Despite its high light intensity and complex retro-focus construction, the Distagon T* 2/28 ZE has a compact build. These characteristics make the lens a highly versatile and performance-driven tool for all types of photographers. Even with its wide angle, the lens enables photographers to play fully with an image’s depth of focus. With a wide aperture opening, for example, one can effectively separate the motif from its background. With a small aperture opening, photographers can use the sharpness of the lens system for the entire image range. The floating elements design guarantees high imaging performance each time, from close-ups to infinity, enabling the photo- grapher to make razor-sharp close-up images of even the tiniest objects. Thanks to the Carl Zeiss T* anti-reflective coating and meticulously crafted lenses, the new Distagon T* 2/28 ZE deals effortlessly with reflections and stray light. Brilliant pictures work every time, even under tough lighting conditions such as a breaking dawn.

From the editor ⋅ 編集者から

Optically the lens is based on Carl Zeiss Distagon T* 28mm F/2 lens designed for the Contax RTS series of 35mm film SLR cameras.

Typical application ⋅ 典型的なアプリケーション

landscapes ⋅ 風景, interiors ⋅ インテリア, buildings ⋅ 建物, cityscapes ⋅ 都市の景観, full to mid-body portraits ⋅ フルボディからミッドボディのポートレート, street ⋅ 街, travel ⋅ トラベル

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35mm full frame

43.27 24 36
  • Dimensions: 36 × 24mm
  • Aspect ratio: 3:2
  • Diagonal: 43.27mm

Travellers' choice

Note

Among autofocus lenses designed for 35mm full-frame mirrorless cameras only. Speed of standard and telephoto lenses is taken into account.

One of the best wide-angle prime lenses

According to lens-db.com; among lenses designed for the same maximum format and mount.

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Quality control issues

The manufacturer of this lens does not provide adequate quality control. If you do decide to purchase this lens, do not order it online, but choose the best copy available in the store. In any case, there may also be problems with the build quality, and warranty repairs can take months.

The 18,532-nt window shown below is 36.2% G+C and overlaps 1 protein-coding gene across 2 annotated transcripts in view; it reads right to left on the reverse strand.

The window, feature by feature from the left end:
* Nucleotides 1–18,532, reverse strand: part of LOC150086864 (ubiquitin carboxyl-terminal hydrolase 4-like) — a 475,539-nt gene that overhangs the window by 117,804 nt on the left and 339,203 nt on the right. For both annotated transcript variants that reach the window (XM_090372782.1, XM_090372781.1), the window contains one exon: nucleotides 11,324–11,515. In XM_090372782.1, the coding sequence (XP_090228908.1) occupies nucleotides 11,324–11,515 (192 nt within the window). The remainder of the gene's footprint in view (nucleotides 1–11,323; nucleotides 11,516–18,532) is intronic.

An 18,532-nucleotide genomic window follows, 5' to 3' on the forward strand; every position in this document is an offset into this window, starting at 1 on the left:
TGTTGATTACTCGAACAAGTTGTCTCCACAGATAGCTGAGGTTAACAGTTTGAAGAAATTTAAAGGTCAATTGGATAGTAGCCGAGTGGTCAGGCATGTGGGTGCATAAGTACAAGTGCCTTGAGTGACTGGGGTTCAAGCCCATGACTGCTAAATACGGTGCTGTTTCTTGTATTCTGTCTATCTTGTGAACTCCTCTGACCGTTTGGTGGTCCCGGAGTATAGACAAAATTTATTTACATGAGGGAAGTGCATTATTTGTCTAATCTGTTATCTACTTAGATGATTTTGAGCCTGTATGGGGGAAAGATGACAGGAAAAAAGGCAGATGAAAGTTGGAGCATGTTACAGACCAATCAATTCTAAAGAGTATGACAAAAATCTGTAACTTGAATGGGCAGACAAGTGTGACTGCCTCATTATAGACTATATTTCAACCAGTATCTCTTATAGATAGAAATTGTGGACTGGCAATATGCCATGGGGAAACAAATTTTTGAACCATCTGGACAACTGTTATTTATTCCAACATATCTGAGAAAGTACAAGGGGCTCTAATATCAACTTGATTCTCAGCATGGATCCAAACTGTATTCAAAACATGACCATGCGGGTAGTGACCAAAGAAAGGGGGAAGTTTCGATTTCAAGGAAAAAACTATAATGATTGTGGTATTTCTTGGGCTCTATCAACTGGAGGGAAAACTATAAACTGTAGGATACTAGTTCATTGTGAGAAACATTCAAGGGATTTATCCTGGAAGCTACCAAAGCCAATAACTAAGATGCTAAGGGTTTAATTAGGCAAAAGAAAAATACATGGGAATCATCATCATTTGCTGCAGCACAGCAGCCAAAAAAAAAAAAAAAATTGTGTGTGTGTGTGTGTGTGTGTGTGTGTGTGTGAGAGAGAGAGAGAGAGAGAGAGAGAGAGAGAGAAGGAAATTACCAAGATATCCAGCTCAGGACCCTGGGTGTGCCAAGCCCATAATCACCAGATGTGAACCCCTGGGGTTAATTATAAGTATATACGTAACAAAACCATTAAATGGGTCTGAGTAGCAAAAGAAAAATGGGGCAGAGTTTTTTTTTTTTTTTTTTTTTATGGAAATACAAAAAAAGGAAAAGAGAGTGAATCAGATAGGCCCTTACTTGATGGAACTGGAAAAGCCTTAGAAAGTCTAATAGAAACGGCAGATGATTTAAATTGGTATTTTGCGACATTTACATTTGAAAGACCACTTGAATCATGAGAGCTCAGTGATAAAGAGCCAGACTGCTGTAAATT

Model produced in a small batch. It is collectible and can only be found on the secondary market.

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Unique Zeiss Look

Zeiss lenses are one-of-a-kind optical masterpieces that are impressive because of their unique Zeiss Look. This is ensured through exceptional optical design combined with selected materials and the highest quality standards.

Image stabilizer

A technology used for reducing or even eliminating the effects of camera shake. Gyro sensors inside the lens detect camera shake and pass the data to a microcomputer. Then an image stabilization group of elements controlled by the microcomputer moves inside the lens and compensates camera shake in order to keep the image static on the imaging sensor or film.

The technology allows to increase the shutter speed by several stops and shoot handheld in such lighting conditions and at such focal lengths where without image stabilizer you have to use tripod, decrease the shutter speed and/or increase the ISO setting which can lead to blurry and noisy images.

Classic focal length

28mm is the classic focal length of wide-angle lenses for 35mm full-frame cameras. The field of view is not as wide as with 24-25mm lenses, but noticeably wider than with 35mm lenses. In general, this is a fairly compromise focal length: lenses with focal lengths of 24-25mm are better suited for shooting architecture, and ultra-high speed is quite rare in this class of lenses. On the other hand, due to the moderate focal length, aberrations are corrected better than in lenses with focal lengths of 24-25mm.

MF

Sorry, no additional information is available.

MF

Sorry, no additional information is available.

Original name